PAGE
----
Darjeeling, March 21: Two associations representing around 260 forest villages in north Bengal today said people in the areas would press the None-Of-The-Above (Nota) button in the Lok Sabha election to protest the denial of rights enshrined in an Act passed by Parliament for the forest dwellers
The villages have a combined population of 1.5 lakh and are spread over Darjeeling, Jalpaiguri and Cooch Behar districts. Of the 260-odd villages, around 150 are in three subdivisions in the Darjeeling hills. This would mean that the Darjeeling Lok Sabha constituency would be the most affected by the decision.
The rights accrued to the forest dwellers include land pattas and formation of gram sabhas which are vested with certain powers.
The decision to press the Nota button was announced jointly by the Himalayan Forest Villagers’ Organisation and Uttar Banga Van-Jan Shromojivi Manch in Darjeeling today. “Even though the Schedule Tribes and Other Traditional Forest Dwellers (Recognition of Forest Rights), 2006 Act, which is commonly called the Forest Rights Act was passed in Parliament, it has not been properly implemented in Bengal. That is why people of the 260-odd villages have decided to press the Nota button in the Lok Sabha elections,” said Lila Kumar Gurung, the secretary of the Himalayan organisation.
Swarup Saha, a member of the Manch, claimed that the 260-odd forest villages had over 50,000 voters. “According to the Act, the forest villagers are supposed to get land pattas (land deeds) but the administration has not done anything yet.”
He added that every forest village should have a gram sabha, which has the power to give permission for development works and the right to handle forest produce, except timber. “But the sabhas are not formed and the forest department is citing various other Acts to deny us rights.”
A senior government official said the matter was complex and it would need time to implement all the provisions. “Issues like whether the pattas are to be issued by the district administration or the GTA Sabha, non-implementation of panchayat system in the hills and many other factors are involved in the matter. So, it will take time to implement all the provisions of the Act,” said the official.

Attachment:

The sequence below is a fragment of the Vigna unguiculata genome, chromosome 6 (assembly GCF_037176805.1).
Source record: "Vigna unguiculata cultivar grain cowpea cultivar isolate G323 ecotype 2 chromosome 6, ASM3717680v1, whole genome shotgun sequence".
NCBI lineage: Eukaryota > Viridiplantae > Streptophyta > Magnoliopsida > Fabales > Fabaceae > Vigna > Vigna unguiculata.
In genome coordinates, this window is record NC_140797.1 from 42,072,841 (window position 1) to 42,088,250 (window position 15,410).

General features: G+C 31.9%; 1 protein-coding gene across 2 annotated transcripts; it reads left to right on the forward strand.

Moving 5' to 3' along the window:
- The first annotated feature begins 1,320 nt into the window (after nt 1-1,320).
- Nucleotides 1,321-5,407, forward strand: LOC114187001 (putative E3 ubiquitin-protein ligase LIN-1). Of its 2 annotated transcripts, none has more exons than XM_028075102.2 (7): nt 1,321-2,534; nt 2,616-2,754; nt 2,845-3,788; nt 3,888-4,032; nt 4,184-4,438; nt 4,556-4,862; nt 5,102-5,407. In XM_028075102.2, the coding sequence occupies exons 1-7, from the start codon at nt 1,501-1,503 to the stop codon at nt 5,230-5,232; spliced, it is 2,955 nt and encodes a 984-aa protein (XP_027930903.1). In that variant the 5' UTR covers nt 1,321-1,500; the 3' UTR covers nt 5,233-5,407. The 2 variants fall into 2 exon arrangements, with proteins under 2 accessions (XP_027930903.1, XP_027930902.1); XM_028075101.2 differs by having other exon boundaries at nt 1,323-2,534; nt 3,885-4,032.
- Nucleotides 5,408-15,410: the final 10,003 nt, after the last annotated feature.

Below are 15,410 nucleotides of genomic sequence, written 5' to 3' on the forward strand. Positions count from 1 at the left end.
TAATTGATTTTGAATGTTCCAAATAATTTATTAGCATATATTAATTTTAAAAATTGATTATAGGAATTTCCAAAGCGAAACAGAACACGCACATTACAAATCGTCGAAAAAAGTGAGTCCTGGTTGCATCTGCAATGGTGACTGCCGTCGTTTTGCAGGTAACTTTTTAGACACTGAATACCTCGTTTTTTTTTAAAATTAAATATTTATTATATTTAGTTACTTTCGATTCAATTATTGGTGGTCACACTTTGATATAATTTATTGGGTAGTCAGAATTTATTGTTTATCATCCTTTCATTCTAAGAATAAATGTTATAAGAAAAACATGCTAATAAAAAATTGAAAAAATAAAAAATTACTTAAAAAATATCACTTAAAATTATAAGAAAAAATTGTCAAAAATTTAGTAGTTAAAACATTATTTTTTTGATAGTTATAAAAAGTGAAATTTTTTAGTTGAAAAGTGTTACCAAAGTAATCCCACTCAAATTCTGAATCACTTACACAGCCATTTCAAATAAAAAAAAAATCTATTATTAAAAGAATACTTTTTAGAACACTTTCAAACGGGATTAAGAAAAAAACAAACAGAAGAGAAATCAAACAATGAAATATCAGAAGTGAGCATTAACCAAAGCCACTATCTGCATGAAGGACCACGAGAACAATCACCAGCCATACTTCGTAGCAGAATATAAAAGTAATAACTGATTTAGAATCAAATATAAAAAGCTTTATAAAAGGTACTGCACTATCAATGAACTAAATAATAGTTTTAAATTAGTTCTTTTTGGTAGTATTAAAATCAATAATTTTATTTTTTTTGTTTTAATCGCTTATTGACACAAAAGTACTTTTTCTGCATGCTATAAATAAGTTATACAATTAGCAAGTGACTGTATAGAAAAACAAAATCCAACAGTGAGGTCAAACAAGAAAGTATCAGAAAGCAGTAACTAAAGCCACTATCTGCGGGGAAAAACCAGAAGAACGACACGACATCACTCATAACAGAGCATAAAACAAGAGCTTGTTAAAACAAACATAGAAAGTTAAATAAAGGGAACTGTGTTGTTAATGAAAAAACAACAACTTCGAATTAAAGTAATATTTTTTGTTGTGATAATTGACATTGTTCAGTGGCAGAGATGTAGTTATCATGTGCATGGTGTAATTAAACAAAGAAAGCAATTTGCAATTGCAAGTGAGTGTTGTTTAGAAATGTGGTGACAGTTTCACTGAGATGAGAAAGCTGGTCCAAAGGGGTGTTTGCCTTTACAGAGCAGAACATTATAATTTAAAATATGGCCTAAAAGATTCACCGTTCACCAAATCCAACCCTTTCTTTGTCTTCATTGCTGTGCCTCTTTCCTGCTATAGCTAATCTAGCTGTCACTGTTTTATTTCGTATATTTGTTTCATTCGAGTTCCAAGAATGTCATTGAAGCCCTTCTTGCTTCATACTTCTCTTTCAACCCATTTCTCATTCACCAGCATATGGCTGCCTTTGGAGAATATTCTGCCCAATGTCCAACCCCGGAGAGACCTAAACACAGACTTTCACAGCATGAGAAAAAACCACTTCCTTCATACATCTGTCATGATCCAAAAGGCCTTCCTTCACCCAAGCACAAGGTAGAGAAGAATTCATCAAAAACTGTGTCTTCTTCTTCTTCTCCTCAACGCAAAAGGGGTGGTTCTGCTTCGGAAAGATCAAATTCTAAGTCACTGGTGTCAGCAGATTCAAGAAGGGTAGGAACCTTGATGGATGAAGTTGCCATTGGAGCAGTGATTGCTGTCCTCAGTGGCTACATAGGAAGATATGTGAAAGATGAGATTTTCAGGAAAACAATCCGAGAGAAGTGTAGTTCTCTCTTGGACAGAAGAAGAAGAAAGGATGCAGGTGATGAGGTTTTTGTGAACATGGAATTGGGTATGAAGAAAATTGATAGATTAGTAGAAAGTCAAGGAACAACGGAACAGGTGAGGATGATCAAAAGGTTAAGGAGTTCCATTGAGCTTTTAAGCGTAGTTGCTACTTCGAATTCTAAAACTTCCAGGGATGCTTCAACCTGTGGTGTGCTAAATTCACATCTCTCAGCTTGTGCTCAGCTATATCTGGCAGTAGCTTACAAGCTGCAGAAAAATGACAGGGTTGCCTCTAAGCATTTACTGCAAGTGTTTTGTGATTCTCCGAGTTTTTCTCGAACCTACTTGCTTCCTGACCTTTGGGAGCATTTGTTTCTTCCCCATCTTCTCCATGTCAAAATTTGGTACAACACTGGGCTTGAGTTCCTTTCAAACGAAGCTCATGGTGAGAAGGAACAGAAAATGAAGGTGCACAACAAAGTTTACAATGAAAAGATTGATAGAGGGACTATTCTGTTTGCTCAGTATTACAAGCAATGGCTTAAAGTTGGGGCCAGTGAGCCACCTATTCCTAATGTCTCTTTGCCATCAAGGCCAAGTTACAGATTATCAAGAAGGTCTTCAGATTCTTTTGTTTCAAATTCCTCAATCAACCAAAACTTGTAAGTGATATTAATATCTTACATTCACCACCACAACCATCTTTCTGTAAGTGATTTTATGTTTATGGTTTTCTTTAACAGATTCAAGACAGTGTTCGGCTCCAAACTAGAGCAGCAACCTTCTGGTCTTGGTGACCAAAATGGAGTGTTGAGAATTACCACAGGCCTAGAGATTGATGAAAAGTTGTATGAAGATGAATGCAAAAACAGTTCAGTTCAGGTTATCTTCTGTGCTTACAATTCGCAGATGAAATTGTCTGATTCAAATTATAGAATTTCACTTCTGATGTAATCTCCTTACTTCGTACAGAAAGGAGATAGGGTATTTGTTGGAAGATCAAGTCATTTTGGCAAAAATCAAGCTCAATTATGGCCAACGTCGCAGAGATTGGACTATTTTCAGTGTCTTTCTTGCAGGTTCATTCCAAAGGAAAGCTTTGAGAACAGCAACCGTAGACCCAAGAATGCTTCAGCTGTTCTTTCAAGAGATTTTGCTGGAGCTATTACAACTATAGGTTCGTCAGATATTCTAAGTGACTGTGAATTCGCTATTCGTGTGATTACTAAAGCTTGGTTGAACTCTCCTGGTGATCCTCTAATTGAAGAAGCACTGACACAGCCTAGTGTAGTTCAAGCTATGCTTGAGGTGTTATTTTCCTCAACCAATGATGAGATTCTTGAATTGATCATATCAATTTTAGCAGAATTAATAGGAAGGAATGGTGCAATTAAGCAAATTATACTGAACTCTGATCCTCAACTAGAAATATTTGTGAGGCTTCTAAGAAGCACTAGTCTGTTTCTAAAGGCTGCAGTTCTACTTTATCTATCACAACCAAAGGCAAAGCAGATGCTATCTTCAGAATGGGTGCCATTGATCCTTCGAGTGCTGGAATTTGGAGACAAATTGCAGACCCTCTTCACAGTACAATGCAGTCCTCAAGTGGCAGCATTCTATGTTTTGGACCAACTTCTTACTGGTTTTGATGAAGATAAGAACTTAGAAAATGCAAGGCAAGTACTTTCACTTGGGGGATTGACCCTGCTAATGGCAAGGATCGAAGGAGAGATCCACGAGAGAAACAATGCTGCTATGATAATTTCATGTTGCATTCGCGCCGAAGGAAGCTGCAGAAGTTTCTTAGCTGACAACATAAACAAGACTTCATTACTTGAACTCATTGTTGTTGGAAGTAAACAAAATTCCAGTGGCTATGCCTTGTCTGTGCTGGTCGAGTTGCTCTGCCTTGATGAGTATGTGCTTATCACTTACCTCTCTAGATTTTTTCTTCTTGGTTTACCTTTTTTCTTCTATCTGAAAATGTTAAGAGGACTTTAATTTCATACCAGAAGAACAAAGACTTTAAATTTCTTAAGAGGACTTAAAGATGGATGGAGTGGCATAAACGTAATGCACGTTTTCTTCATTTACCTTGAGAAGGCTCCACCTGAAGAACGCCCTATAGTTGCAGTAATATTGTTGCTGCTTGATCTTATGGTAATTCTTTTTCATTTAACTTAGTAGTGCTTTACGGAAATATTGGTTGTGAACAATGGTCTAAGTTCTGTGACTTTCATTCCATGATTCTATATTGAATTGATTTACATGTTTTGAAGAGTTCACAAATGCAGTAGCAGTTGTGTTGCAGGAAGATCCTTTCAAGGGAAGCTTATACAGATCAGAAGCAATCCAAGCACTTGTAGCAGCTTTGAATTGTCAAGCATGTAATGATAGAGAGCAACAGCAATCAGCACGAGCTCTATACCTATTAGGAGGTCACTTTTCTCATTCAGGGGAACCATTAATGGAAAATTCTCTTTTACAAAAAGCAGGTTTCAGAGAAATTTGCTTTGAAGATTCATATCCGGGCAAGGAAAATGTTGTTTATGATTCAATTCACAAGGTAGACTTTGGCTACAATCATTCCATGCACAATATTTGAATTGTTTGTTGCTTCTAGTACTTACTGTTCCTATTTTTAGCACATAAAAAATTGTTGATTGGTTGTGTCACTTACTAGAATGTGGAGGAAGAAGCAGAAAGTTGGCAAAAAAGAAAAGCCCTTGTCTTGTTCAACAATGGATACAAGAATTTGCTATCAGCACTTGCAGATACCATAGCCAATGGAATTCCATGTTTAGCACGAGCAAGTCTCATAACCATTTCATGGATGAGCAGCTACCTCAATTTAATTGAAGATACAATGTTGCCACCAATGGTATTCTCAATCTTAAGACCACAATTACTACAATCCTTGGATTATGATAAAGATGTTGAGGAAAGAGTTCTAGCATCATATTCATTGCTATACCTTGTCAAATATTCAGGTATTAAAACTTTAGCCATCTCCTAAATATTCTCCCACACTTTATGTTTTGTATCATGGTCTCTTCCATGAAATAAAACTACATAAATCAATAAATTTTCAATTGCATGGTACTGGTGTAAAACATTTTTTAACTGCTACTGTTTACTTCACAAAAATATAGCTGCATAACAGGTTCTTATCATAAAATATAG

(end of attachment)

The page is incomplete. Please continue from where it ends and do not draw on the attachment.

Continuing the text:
Forest rights activists set to opt for NOTA
Darjeeling, 21 March: Activists belonging to the ‘Forest Rights Movement’ in north Bengal have decided to exercise the ‘none of the above’ (NOTA) option in the upcoming Lok Sabha elections.
The activists claimed that around 40,000 voters, all residents of forest villages in north Bengal, will press the NOTA button on the electronic voting machines and “reject the political parties in the fray.”
“None of the major political parties have mentioned the rights of the forest villagers in their manifestoes,” said an activist, Lila Kumar Gurung, the secretary of the Himalayan Forest Villagers’ Organisation (HFVO).
“There are 250 odd forest villages in north Bengal, where more than 150,000 people live. Of them, more than 40,000 are eligible voters,” another forest activist, Swarup Saha, a member of the Uttar Banga Van-Jan Shromojivi Manch (UBVJSM), said. In Darjeeling alone, there are more than 160 forest villages, the activists claimed.
“Before we made any official announcement of our decision (taken earlier), the information got leaked. Since then, we have been receiving calls from many political parties, pleading for our support in the polls,” the activists said.
They have started the ‘Forest Rights Movement in north Bengal’ to protest the alleged non-implementation of the Forest Rights Act (FRA) 2006 in the region.
“The FRA has not been implemented in Darjeeling district at all, and in Jalpaiguri and Cooch Behar, the implementation completely violated the laws,” Mr Saha said. “Ever since the India government implemented the FRA in 2006 in West Bengal, and which talks about protecting the rights of the forest dwellers, the provision has not been properly implemented,” said Mr Gurung. “This law legally and constitutionally protects the forest dwellers’ rights over their houses, cultivable land and other land in the village and also over the forests they and their ancestors have created, nurtured and protected,” Mr Saha said. A press release issued later states: “The non-implementation of the FRA means that forest villagers still have no papers to prove that they now legally own and possess their land. Because they are on forest land, many forest villages have been denied civic amenities even proper access to roads, supply of drinking water.” “We demand that the FRA-2006 be implemented immediately in North Bengal,” Mr Saha said.
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